New and veteran teachers need workable methods for effective productivity during crisis and non-crisis times.
A few decades ago, I can remember being so tired as a student teacher on most Friday afternoons that I would forget where I left my wallet or checkbook. Almost each week, I’d trace my steps back through town to the gas station, grocery store, or restaurant and find my missing item. Although I came from a hard-working, hands-on, small-business, blue-collar background, teaching is far more demanding mentally, socially, and spiritually than I could have ever imagined.
Those feelings of tiredness, forgetfulness, and disorientation have returned several times since our face-to-face school closure due to COVID-19. Fortunately, I’m not losing things in these times, partly because I’ve developed better approaches to productivity and partly because we’re under a stay-at-home order.
Now, I’m especially reflecting on how face-to-face teaching (and learning) in high school during non-crisis times often looks too much like working in the candy factory from the “Job Switching” episode I Love Lucy.
It’s Still Like the Candy Factory!
You’d think that a pleasant side effect of the stay-at-home order would be that teachers have a more stable and sane focus on teaching, even though we’re scrambling a bit to rearrange curriculum and work with online platforms. But, at least for me, it’s been like a mental version of the candy factory clip. My mental and digital inboxes are flooded with information, ideas, requests for help, and offers to help. There’s also a temptation to think that we need to “speed it up.”
Here, in my fourth week of emergency remote teaching, I’m working from a dual-sided approach to thinking about my work as a teacher in terms of productivity and effectiveness:
- Focus on the essentials needed for our emergency remote teaching conditions.
- Take copious notes about workable improvements that I can develop for non-crisis times too.
I have heard similar comments from my colleagues about short and long-term planning. On a related note, I notice that typically in our last quarter of each school year, teachers tend to have the wisest insights about the problems and possibilities of teaching; it’s also the time that we are the most tired, so it’s tempting to just focus on making it to the end. Likewise, our current schooling crisis conditions can be a 4th quarter opportunity to explore some wisdom for better productivity–and maybe more sanity.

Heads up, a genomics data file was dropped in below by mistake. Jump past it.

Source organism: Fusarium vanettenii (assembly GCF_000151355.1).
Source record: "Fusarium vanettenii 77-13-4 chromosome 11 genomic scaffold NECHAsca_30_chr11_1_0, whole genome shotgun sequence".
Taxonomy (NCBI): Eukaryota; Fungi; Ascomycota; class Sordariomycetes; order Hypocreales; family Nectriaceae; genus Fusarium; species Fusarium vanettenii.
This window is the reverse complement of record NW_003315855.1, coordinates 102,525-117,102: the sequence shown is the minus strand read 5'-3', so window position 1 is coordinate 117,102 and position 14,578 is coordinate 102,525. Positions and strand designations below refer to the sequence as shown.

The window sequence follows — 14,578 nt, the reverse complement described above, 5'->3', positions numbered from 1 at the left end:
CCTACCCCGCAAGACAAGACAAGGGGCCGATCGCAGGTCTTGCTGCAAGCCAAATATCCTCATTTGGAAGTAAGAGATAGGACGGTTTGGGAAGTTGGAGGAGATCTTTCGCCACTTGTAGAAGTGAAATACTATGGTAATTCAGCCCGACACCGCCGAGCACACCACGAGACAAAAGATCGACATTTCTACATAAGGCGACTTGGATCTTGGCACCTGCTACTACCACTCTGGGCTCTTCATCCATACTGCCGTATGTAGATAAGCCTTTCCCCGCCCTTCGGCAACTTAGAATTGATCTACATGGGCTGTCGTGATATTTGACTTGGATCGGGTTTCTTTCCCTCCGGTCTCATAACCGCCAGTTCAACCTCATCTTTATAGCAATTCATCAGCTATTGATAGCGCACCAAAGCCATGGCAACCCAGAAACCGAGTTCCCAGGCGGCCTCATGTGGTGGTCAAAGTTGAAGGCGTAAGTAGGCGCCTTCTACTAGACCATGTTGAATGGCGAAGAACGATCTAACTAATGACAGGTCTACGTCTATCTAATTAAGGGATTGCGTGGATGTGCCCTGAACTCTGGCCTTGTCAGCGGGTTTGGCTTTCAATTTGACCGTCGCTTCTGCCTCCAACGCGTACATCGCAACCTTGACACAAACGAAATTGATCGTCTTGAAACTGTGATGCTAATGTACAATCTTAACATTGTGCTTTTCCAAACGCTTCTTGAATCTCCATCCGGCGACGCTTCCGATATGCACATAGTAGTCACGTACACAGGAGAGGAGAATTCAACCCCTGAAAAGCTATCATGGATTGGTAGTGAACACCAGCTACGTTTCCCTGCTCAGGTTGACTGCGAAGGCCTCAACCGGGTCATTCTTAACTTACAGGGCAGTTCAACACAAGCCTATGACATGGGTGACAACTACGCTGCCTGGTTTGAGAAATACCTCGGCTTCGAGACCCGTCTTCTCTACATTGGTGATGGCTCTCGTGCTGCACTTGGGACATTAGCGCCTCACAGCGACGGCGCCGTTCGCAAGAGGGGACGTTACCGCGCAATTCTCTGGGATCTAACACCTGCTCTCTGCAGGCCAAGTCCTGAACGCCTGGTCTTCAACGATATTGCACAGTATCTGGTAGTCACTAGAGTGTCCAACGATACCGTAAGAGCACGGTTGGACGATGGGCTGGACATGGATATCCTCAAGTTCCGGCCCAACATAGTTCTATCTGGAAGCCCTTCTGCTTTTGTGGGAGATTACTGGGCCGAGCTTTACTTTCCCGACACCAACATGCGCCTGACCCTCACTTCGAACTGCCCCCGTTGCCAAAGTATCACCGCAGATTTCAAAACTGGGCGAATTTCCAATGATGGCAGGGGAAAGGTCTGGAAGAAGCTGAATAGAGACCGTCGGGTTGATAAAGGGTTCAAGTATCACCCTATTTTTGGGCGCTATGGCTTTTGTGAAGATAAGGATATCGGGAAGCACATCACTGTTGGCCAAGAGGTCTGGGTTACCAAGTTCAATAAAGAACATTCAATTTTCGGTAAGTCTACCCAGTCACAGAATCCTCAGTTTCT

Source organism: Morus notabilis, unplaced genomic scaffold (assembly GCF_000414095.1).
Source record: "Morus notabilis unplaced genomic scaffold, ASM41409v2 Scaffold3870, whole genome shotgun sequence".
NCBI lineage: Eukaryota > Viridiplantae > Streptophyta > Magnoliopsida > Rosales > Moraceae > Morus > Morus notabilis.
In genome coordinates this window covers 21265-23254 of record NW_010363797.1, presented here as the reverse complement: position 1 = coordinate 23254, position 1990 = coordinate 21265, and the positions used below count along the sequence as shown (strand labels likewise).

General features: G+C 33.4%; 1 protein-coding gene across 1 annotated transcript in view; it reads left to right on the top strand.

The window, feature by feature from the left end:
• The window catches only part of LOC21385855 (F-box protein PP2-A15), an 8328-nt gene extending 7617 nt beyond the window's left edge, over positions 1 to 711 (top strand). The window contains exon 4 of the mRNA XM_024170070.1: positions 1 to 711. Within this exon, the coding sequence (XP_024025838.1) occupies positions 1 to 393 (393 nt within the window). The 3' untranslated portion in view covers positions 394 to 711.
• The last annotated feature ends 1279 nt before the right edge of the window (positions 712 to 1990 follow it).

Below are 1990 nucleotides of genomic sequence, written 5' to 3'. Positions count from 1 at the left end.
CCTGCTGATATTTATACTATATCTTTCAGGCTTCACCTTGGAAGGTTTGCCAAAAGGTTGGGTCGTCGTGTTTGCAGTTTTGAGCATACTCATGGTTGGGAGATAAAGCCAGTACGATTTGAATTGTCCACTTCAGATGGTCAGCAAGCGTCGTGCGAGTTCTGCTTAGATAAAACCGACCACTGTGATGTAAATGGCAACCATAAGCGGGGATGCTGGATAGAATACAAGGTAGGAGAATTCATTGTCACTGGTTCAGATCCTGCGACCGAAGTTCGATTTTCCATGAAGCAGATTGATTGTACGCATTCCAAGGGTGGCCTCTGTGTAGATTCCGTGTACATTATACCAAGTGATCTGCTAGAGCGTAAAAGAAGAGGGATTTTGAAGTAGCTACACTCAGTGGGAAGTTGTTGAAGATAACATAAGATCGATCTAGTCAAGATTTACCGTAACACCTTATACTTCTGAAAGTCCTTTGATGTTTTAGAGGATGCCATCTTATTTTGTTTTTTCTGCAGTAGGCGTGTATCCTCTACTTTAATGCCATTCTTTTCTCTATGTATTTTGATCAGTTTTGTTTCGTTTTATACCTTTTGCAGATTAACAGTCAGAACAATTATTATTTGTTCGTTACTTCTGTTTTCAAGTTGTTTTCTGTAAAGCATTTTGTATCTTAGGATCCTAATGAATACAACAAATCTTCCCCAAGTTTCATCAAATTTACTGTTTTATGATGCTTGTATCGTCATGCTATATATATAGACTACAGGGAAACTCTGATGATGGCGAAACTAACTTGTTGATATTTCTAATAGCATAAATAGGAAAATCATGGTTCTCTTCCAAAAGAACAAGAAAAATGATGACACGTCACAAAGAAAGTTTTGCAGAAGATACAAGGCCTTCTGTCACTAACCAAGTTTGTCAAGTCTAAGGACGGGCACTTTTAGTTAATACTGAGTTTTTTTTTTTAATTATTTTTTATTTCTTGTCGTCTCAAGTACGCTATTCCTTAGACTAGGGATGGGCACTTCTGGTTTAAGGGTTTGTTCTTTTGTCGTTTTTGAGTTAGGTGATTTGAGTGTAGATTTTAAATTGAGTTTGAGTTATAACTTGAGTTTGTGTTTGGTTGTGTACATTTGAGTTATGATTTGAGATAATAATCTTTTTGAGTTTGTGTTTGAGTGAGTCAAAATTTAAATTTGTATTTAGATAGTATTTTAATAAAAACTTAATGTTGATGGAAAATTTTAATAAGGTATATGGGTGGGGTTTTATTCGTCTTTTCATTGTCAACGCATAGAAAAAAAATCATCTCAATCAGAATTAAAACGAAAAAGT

On Monday morning, as I was wrapping up the work of posting online assignments for students, I was struggling quite a bit with the daunting feeling of working through the flood of needs, ideas, information, and offers to help that have been coming my way. After a surge of getting things done, followed by an extended nap, I got to thinking about the basic patterns that I’ve learned to help me be more productive and helpful even when I feel lousy. I was also thinking about how I’d love to time-travel back to my younger teacher-self and help him cope more effectively.
So, what I had to remember and return to practice during this recent time is basically a four-stage method for productive thinking and action: Filter, Focus, Function, and Repeat!
The essence of filtering is practicing a healthy sense of a one-word sentence: “No!”
To paraphrase Aristotle, you can have too many friends. It seems that every provider of online resources on the Internet wants to be my friend right now. Up to a point, I like to think through choices and options, but giving friendly attention to all of these choices and options while trying to figure out how to incorporate them in my courses is a recipe for mental illness. There’s too many possibilities even for non-crisis times.
In non-crisis times, when I’m thinking effectively, I’m usually filtering with “No!” in mind, whether in a staff meeting, at a professional development training, or sifting through online resources. In face-to-face interactions, it can be challenging to gently communicate one’s “No!” because it can come across as close-minded, unfriendly, smug, or rude. Sometimes, it’s good to simply say something like, “I just don’t find that helpful for my context.” In Love and Logic terms, it might be good to practice saying that in a friendly, broken-record manner.
Online, it’s easier to practice “No!” by deleting solicitation emails or clicking “Unsubscribe” to help clear the clutter from your mailbox and your mind.